Working in the area of sustainable agriculture, DIG a 501(c)3 international non-profit has achieved results in nearly a dozen countries. Its mission has remained true and unwavering: enabling vulnerable and HIV-affected communities to meet their own needs and improve their well-being through nutrition-sensitive and sustainable agriculture.
DIG has a high degree of sustained impact at projects because the model stresses sustainability, skills transfer, ownership, and replicability as illustrated below:
- DIG’s first site at Fann Hospital in Dakar, Senegal continues to operate feeding HIV in-patients. Productions levels have moved from 450 pounds of harvested produce monthly in 2006 to over 1 ton in 2014 enriching the meals of 1,750 HIV patients every month.
- In Budondo, Uganda, a group of 6 HIV-positive people, started with DIG home gardens to replace World Food Program support that ended in 2007. Today, with over 150 members, they have dug more than 600 home gardens, 30 new groups trained, and support 100 OVCs. Through the sale of excess produce the group has purchased land, equipment, a tree nursery, fruit dehydration and are starting a DIG Uganda Sustainable Agriculture Training Center.
- A DIG–assisted school garden, initiated in 2009 with 39 students at the WISER Girls School in Kenya now provides more than 20,000 nutritionally improved school meals annually. Over 130 students practice the skills necessary to develop and maintain gardens at the school site and their homes.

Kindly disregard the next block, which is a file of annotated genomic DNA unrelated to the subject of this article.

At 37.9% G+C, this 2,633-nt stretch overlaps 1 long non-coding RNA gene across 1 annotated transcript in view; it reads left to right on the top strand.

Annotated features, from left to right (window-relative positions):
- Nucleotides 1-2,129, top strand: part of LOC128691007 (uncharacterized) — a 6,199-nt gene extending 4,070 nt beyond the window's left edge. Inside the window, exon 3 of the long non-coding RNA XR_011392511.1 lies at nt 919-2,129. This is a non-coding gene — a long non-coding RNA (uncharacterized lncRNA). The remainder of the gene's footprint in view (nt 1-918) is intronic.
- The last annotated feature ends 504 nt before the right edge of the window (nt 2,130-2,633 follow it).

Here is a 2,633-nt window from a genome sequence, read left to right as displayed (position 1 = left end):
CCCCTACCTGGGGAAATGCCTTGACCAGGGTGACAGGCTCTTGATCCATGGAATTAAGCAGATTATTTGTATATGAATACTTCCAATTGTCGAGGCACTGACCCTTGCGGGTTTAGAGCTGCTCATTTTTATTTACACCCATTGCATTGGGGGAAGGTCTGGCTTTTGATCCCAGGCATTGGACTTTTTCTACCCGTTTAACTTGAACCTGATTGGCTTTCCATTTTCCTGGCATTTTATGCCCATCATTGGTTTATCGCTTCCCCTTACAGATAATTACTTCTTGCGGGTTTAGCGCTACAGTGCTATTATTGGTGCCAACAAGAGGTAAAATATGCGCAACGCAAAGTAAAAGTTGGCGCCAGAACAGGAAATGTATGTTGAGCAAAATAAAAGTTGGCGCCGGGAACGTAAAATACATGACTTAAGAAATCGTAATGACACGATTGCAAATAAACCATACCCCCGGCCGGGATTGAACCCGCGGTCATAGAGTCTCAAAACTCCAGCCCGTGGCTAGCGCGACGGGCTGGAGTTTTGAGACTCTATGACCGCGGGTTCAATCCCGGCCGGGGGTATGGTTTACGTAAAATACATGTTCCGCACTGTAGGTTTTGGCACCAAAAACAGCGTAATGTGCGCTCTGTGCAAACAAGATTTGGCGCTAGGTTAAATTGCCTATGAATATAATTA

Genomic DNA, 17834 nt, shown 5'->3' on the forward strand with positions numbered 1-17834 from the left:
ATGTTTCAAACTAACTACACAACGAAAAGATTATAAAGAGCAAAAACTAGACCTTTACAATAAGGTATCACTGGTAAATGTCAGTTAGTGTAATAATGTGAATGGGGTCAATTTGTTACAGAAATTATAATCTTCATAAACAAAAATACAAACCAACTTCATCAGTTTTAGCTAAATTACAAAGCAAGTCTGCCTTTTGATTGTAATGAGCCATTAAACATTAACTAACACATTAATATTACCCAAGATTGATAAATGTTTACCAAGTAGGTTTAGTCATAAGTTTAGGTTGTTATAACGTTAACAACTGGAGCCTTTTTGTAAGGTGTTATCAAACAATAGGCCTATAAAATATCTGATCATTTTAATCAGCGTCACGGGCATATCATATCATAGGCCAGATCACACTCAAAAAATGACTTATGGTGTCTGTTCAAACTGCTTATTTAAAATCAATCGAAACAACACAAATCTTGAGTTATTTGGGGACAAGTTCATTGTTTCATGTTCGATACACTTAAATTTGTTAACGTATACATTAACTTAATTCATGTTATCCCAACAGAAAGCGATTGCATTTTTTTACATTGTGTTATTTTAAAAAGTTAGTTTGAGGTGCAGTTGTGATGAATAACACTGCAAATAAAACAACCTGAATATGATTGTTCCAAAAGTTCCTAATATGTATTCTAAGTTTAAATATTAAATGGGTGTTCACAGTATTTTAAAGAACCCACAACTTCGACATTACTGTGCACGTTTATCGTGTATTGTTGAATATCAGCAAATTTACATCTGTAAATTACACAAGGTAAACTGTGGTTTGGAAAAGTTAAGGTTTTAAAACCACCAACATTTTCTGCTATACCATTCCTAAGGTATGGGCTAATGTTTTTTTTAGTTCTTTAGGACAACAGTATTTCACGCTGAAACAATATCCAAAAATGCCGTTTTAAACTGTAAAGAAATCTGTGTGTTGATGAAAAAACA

- A simple DIG demonstration garden at Lwala Hospital (Kenya) started with 42 people from an HIV support group and a women’s group. In 3 years, Lwala has over 300 people trained, 500 home gardens, 26 community spin-off demonstration gardens, and 5 primary schools replicating the model.
Including the four sites above, DIG has developed demonstration gardens sites with 15 HIV clinics/hospitals, 4 orphanages, 11 schools, and 35 community groups. Over 24,000 people have directly benefited from either an increased household income, greater diversity of nutritious produce consumption, or improved garden productivity at the household level. Nearly 3,000 individual home gardens have been supported by DIG with countless others developed by community members who were inspired by their neighbors. DIG created a resource tool kit that increased training adoption rates of farmers to 91% and increased staff’s capacity; externally, it created a mechanism to share best practices with over 30 organizations and counting.
DIG has seen a true return in investment from our programs. In Kenya, DIG found that on average yearly each home garden started with less than $100 invested had earned or saved on food expenditures $300 per family. Additionally, DIG has helped secure 50 loans for poor rural farmers with a 97% repayment rate. DIG will continue to invest in smallholder farmer’s food security and nutrition because it is fundamental to achieving global development goals in health, economics and education.
DIG looks forward to the next 10 years creating a more abundant world.